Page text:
Guest author, Derek Keenan – More and more we hear in education about project-based learning; having students engage in meaningful, purposeful learning that is related to real-life. Also called inquiry-based learning, it is a subject that Alberta Education has researched in past documents like Focus on Inquiry from 2004. More recently, Alberta Education has used Twitter to link to an Educational Leadership Article on project-based learning. Our students are moving toward a much more open and engaging educational system, and many of them are already living it. In Rocky View Schools, project-based learning is alive and well. In fact, I recently gave a presentation at Teacher’s Convention on having a class of high school students write an publish a novel collaboratively. I also spoke tonight withan administrator at Springbank High School who is ecstatic about the energy surrounding project-based learning in that school.
Project-based learning focuses on addressing a problem or a key question, and doesn’t only focus on with student activities. What many leaders in RVS are finding is that an inquiry-based approach creates great results in classroom research as well. At Bert Church High School, we have been involved in an embedded (also called enhanced) coaching project at the school for the past two years. One of the fundamental methods of working one on one with a teacher to improve teaching is having them ask questions about their classes and the way students learn. If we can focus on one or two key concerns that the teacher identifies, then we can create effective strategies and measure specific change. This measured approach to change works well with teachers who often can’t adjust everything at once, but want to take a calculated approach to improving the learning in their classrooms.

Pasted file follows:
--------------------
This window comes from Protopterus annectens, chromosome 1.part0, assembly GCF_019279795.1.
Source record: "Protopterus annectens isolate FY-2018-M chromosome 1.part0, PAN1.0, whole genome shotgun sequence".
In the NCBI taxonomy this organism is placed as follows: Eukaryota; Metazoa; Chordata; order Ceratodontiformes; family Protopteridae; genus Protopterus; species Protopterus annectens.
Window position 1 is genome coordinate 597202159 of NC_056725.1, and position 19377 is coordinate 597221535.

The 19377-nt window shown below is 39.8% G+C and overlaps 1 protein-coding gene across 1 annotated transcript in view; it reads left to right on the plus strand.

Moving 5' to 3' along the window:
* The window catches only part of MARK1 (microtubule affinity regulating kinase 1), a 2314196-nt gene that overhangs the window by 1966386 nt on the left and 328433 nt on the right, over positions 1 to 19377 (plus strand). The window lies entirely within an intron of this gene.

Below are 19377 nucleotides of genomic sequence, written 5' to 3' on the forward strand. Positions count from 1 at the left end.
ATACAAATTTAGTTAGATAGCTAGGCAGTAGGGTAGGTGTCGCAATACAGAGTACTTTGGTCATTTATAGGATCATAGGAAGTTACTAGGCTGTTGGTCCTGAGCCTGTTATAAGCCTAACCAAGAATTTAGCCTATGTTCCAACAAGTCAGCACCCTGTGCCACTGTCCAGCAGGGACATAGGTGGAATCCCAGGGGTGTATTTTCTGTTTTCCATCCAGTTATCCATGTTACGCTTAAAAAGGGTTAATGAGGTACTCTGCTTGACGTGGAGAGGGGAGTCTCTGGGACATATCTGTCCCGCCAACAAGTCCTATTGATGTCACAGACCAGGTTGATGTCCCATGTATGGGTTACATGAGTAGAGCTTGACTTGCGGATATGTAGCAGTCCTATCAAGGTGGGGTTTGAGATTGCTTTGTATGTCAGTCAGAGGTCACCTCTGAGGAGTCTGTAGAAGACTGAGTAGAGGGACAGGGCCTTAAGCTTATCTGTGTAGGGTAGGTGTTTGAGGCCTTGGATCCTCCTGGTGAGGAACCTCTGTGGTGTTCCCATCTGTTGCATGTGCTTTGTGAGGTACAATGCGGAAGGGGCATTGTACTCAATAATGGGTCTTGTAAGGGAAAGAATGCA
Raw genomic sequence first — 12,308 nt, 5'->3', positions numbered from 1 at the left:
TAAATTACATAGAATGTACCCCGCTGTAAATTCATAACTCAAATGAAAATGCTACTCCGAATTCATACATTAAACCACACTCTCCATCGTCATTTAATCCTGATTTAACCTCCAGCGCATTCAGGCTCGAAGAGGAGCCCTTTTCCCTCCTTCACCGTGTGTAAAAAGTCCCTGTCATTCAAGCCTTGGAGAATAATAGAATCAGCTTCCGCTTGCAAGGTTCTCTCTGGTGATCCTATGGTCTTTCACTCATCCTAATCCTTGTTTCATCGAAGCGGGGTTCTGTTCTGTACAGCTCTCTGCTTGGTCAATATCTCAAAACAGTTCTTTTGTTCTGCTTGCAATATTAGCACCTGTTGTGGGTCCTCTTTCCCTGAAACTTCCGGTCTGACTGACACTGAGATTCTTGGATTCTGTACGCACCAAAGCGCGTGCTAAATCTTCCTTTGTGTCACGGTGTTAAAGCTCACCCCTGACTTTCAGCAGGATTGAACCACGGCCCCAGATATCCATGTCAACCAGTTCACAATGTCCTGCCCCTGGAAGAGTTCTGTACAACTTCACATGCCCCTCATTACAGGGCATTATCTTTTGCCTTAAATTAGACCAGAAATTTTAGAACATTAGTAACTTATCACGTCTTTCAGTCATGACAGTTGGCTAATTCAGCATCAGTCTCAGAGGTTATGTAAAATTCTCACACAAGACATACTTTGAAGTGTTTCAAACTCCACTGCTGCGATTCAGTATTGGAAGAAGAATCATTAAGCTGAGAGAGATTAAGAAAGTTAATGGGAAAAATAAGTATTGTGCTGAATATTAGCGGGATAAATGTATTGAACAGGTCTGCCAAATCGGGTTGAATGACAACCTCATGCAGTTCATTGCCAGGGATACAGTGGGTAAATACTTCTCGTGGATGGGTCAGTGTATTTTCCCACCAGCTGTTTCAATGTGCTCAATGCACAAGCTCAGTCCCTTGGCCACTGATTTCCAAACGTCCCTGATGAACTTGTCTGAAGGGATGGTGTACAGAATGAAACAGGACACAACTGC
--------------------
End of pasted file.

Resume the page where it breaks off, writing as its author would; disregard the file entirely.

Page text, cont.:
People naturally want to answer questions. As education moves more fully into an inquiry-based model, with the school division, educators, students and even parents asking the right questions, we can experience massive shifts in learning while gathering crucial data as evidence of where the growth was achieved.
So? Any questions? :) Leave them in the comments below!
A little about Derek Keenan: I am a teacher and embedded coach/mentor at Bert Church High School. I have devoted the past several years to the successful implementation of technology in the classroom. First with a class set of iPod Touches, and this year with a class set of iPads. My work is research based and I have worked hard to support others in the implementation of mobile technologies in education. I blog, I tweet and I present on my experiences in teaching and learning. *image courtesy of wylio.com